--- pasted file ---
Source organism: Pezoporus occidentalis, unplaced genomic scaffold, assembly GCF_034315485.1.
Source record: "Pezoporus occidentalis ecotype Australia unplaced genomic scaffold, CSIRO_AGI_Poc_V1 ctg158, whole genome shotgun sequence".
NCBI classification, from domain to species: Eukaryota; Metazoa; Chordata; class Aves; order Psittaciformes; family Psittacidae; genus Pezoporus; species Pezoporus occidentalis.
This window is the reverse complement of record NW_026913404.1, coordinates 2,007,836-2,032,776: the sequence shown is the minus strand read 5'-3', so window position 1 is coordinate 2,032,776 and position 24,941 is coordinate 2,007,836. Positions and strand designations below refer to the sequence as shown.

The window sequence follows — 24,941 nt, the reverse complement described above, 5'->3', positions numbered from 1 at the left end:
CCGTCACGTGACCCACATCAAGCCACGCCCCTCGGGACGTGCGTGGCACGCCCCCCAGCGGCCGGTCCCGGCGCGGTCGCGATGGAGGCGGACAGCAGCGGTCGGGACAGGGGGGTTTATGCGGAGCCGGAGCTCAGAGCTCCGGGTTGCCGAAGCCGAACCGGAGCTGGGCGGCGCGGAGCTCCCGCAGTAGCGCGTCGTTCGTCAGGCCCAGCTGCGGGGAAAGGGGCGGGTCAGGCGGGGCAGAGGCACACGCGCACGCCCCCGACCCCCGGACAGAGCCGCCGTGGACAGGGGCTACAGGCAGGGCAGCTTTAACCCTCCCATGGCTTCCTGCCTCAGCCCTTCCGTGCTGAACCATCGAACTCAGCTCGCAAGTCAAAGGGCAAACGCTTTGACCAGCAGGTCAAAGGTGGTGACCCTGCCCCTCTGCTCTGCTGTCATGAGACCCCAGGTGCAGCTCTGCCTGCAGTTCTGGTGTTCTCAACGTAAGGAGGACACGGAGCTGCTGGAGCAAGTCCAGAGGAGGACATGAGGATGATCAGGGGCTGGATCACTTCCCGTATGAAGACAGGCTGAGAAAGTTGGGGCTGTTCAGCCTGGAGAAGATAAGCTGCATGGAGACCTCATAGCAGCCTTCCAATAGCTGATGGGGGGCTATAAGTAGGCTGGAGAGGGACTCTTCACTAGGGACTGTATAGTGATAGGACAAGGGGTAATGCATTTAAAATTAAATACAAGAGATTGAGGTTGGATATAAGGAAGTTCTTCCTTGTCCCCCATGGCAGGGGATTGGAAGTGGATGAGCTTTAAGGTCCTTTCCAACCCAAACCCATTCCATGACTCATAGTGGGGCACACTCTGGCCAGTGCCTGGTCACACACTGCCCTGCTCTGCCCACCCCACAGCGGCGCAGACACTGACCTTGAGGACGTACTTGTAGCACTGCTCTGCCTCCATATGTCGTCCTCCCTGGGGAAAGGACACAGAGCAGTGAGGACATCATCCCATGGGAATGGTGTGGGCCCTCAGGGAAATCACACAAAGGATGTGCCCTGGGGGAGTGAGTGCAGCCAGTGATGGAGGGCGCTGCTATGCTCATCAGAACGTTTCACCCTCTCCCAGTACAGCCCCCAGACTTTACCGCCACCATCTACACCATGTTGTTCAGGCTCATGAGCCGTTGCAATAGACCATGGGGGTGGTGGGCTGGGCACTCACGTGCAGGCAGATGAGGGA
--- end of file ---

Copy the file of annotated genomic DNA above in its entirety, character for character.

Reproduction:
Source organism: Pezoporus occidentalis, unplaced genomic scaffold, assembly GCF_034315485.1.
Source record: "Pezoporus occidentalis ecotype Australia unplaced genomic scaffold, CSIRO_AGI_Poc_V1 ctg158, whole genome shotgun sequence".
NCBI classification, from domain to species: Eukaryota; Metazoa; Chordata; class Aves; order Psittaciformes; family Psittacidae; genus Pezoporus; species Pezoporus occidentalis.
This window is the reverse complement of record NW_026913404.1, coordinates 2,007,836-2,032,776: the sequence shown is the minus strand read 5'-3', so window position 1 is coordinate 2,032,776 and position 24,941 is coordinate 2,007,836. Positions and strand designations below refer to the sequence as shown.

The window sequence follows — 24,941 nt, the reverse complement described above, 5'->3', positions numbered from 1 at the left end:
CCGTCACGTGACCCACATCAAGCCACGCCCCTCGGGACGTGCGTGGCACGCCCCCCAGCGGCCGGTCCCGGCGCGGTCGCGATGGAGGCGGACAGCAGCGGTCGGGACAGGGGGGTTTATGCGGAGCCGGAGCTCAGAGCTCCGGGTTGCCGAAGCCGAACCGGAGCTGGGCGGCGCGGAGCTCCCGCAGTAGCGCGTCGTTCGTCAGGCCCAGCTGCGGGGAAAGGGGCGGGTCAGGCGGGGCAGAGGCACACGCGCACGCCCCCGACCCCCGGACAGAGCCGCCGTGGACAGGGGCTACAGGCAGGGCAGCTTTAACCCTCCCATGGCTTCCTGCCTCAGCCCTTCCGTGCTGAACCATCGAACTCAGCTCGCAAGTCAAAGGGCAAACGCTTTGACCAGCAGGTCAAAGGTGGTGACCCTGCCCCTCTGCTCTGCTGTCATGAGACCCCAGGTGCAGCTCTGCCTGCAGTTCTGGTGTTCTCAACGTAAGGAGGACACGGAGCTGCTGGAGCAAGTCCAGAGGAGGACATGAGGATGATCAGGGGCTGGATCACTTCCCGTATGAAGACAGGCTGAGAAAGTTGGGGCTGTTCAGCCTGGAGAAGATAAGCTGCATGGAGACCTCATAGCAGCCTTCCAATAGCTGATGGGGGGCTATAAGTAGGCTGGAGAGGGACTCTTCACTAGGGACTGTATAGTGATAGGACAAGGGGTAATGCATTTAAAATTAAATACAAGAGATTGAGGTTGGATATAAGGAAGTTCTTCCTTGTCCCCCATGGCAGGGGATTGGAAGTGGATGAGCTTTAAGGTCCTTTCCAACCCAAACCCATTCCATGACTCATAGTGGGGCACACTCTGGCCAGTGCCTGGTCACACACTGCCCTGCTCTGCCCACCCCACAGCGGCGCAGACACTGACCTTGAGGACGTACTTGTAGCACTGCTCTGCCTCCATATGTCGTCCTCCCTGGGGAAAGGACACAGAGCAGTGAGGACATCATCCCATGGGAATGGTGTGGGCCCTCAGGGAAATCACACAAAGGATGTGCCCTGGGGGAGTGAGTGCAGCCAGTGATGGAGGGCGCTGCTATGCTCATCAGAACGTTTCACCCTCTCCCAGTACAGCCCCCAGACTTTACCGCCACCATCTACACCATGTTGTTCAGGCTCATGAGCCGTTGCAATAGACCATGGGGGTGGTGGGCTGGGCACTCACGTGCAGGCAGATGAGGGA